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Canon XL H Series HDV Camcorders
Canon XL H1S (with SDI), Canon XL H1A (without SDI). Also XL H1.

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Old December 30th, 2008, 03:22 PM   #1
Join Date: Feb 2008
Location: Washington, DC
Posts: 4
XL H1 + R4 Pro = almost

I'm using an XL H1 (classic; not the S model) and an Edirol R4 Pro to record dual-system sound. I've done various tests to find the best way of synchronizing them camera set to rec-run, roll camera first then roll sound; R4 set to internal, camera set to external TC; etc. but I always get the same result: The sound is always somewhere between three and ten frames ahead of the picture. This is true regardless of whether I'm shooting 60i or 24F.

Now, let's be clear: Being able to get sound within half a second of sync automatically before slipping it into place by hand is a great improvement over not having any automated synchronization at all. But it's not perfect, since I still need a reference of some kind to sync my sound. For drama, that's no big shakes, since every take gets a slate anyway. But I shoot a lot of documentary material, where slating is awkward or downright impossible.

My workaround is to record on-board sound as well as outboard sound and use the on-tape sound as a sync reference. Which is fine, I'd be doing that anyway just in case, but it'd still be great to figure out how to sync these two devices in such a way that they're frame-accurate.

Does anybody out there have any pointers for me?

(I omitted almost all the details of the various tests I've done, just to keep this short.)
Jeff Harrell is offline   Reply With Quote
Old December 30th, 2008, 04:08 PM   #2
Join Date: Jan 2006
Location: New York, NY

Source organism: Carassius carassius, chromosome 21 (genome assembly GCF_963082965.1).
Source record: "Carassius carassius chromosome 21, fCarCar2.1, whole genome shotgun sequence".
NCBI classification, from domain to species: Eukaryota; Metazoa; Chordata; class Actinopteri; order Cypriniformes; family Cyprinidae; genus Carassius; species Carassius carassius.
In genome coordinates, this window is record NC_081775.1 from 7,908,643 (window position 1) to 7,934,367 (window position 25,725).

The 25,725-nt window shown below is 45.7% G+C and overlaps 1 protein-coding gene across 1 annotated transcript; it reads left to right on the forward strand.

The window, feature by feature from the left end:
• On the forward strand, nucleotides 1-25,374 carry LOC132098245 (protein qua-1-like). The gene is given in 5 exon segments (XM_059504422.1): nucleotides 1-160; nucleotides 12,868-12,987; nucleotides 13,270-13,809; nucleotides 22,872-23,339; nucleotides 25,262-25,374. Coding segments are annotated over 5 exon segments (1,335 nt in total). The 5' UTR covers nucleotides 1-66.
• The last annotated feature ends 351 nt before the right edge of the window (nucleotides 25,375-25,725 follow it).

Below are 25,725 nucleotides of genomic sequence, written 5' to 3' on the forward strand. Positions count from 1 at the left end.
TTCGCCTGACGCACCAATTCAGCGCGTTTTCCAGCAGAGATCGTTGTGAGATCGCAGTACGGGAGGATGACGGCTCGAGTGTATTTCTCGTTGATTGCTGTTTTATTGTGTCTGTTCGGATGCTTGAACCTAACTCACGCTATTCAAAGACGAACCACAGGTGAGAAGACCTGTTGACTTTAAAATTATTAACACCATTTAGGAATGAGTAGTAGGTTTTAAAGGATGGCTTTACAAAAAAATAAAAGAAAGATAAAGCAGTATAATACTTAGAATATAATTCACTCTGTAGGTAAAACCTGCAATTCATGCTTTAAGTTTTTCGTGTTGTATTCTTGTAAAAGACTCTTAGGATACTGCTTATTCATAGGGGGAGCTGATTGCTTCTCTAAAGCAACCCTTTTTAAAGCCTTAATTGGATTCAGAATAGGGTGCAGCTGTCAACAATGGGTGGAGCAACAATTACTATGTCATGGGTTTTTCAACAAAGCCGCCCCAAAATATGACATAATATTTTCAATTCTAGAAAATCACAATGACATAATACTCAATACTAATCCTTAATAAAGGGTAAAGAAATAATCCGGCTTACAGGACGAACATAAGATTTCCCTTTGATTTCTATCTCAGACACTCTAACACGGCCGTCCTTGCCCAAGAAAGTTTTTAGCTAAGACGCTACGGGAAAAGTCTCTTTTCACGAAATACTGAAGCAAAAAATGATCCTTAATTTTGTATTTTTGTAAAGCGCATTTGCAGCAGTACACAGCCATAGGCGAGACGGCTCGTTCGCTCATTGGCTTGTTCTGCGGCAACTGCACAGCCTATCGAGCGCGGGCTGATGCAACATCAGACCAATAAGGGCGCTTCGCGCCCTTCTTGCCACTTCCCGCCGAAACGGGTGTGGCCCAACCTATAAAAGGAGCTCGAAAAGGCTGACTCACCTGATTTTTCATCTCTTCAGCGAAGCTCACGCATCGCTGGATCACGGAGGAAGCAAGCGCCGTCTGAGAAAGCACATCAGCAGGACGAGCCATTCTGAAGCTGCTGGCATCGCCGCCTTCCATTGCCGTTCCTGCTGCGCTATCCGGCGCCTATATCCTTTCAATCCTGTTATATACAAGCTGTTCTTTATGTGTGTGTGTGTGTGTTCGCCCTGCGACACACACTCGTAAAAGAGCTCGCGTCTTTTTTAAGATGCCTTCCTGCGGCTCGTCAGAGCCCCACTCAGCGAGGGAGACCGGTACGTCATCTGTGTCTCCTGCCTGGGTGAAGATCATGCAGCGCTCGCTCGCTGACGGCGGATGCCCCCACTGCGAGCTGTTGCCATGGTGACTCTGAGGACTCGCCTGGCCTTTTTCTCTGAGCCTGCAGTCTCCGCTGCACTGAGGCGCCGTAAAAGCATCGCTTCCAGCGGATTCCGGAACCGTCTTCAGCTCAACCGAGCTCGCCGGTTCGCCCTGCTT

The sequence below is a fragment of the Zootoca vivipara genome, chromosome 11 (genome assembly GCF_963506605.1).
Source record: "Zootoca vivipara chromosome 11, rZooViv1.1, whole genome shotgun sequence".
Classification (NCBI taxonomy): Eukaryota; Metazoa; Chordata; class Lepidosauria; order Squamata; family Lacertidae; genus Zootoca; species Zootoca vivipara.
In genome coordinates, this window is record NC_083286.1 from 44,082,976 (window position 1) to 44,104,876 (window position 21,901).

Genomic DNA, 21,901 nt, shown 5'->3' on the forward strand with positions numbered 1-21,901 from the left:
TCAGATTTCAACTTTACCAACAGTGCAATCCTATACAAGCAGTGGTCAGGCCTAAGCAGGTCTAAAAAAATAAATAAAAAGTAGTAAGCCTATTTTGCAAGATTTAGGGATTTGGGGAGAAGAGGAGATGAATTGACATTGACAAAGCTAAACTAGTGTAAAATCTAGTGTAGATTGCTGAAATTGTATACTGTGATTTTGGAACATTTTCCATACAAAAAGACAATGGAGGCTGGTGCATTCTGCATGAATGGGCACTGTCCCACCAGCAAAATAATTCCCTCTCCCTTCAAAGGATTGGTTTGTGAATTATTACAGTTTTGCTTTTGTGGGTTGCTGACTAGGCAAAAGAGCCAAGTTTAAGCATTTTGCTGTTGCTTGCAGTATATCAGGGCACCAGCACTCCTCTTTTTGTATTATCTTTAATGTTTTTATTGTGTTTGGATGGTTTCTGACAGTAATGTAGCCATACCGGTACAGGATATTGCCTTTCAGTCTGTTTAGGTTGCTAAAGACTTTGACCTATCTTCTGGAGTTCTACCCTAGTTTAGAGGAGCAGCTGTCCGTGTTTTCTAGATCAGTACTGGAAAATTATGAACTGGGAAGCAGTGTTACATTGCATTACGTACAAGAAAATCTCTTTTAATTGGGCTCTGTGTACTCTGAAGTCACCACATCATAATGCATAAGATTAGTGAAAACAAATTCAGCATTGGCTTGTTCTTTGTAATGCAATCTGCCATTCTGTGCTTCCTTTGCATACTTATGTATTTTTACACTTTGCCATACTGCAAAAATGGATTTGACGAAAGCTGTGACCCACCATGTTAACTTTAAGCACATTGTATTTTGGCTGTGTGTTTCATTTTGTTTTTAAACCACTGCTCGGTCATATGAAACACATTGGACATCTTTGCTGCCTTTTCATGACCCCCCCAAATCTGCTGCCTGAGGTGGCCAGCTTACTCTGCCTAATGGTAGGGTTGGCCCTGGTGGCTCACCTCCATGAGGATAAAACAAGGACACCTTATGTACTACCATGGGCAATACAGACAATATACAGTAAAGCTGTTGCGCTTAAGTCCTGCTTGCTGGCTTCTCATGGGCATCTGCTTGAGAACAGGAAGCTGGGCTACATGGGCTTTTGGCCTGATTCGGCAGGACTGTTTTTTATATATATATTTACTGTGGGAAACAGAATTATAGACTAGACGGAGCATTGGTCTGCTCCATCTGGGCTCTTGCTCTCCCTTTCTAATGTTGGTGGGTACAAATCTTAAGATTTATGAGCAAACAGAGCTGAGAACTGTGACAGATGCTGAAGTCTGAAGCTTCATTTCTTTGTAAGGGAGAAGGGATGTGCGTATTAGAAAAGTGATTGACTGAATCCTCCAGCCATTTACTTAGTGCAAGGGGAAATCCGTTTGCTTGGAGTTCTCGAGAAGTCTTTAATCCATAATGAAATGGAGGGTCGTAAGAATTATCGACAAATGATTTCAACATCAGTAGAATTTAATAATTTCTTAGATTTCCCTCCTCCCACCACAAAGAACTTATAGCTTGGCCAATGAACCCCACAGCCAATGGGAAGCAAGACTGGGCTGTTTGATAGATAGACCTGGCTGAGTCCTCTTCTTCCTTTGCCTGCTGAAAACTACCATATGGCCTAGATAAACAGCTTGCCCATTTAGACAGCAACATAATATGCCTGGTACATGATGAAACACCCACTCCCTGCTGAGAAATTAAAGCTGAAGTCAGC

Posts: 1,262
This may be inherent to the way Canon is processing the picture. You don't say you are using HDV or DV in your tests but there is a noticeable amount of picture delay from reality when you look at the output of the camera on a monitor. Maybe this is what you are dealing with as the Edirol doesn't delay the sound for processing as much as the camera does. There also may be a difference in the delay between DV and HDV. I am not sure why Canon doesn't take this into account in the output timecode of the camera but we know the XLH1 cameras are from the consumer camera part of the company so maybe they didn't design this function properly. Sending the audio to the camera is probably the best record of what should be the sync. Sometimes you can set up an offset so the sync matches up but I don't know what your software hardware combos are capable of. Different frame rates and types of recording could end up with different offsets. Maybe you should try and do a test to figure out the offset for each rate and whether it is stable. When you are doing double system you should try Free Run and if you can send the deck sync as well as timecode you should get the most reliable results.
Daniel Epstein is offline   Reply With Quote
Old December 30th, 2008, 04:37 PM   #3
Join Date: Feb 2008
Location: Washington, DC
Posts: 4
Thanks very much for the reply, Daniel. You're right, I did neglect to mention that I'm shooting HDV.

The XL H1 handles timecode very strangely in 24F mode or maybe it's the combination of XL H1 and Final Cut Pro. Rather than giving you 23.976 media files with 24 fps timecode, you end up with 23.976 media files with 30 fps timecode in a particular drop-frame fashion. I forget exactly which frame numbers get dropped, but it's one frame out of every five in a consistent cadence.

I thought this might be the problem, so I did some tests at 60i. No joy. I got the same result.

I think you're on to something about the inherent delay in the camera; I wouldn't expect the camera to do all the necessary processing in less than one frame. But I have to wonder exactly what's the point of a timecode-out spigot if what's coming out doesn't match what's being laid down to tape? What else would you use the TC OUT for, if not synchronization?

I spent some time googling around to see if anybody had written about timecode-out latency on the XL H1, and I came up empty. But that doesn't mean it's not real; it just means I didn't find anything.

Thanks again for the reply.
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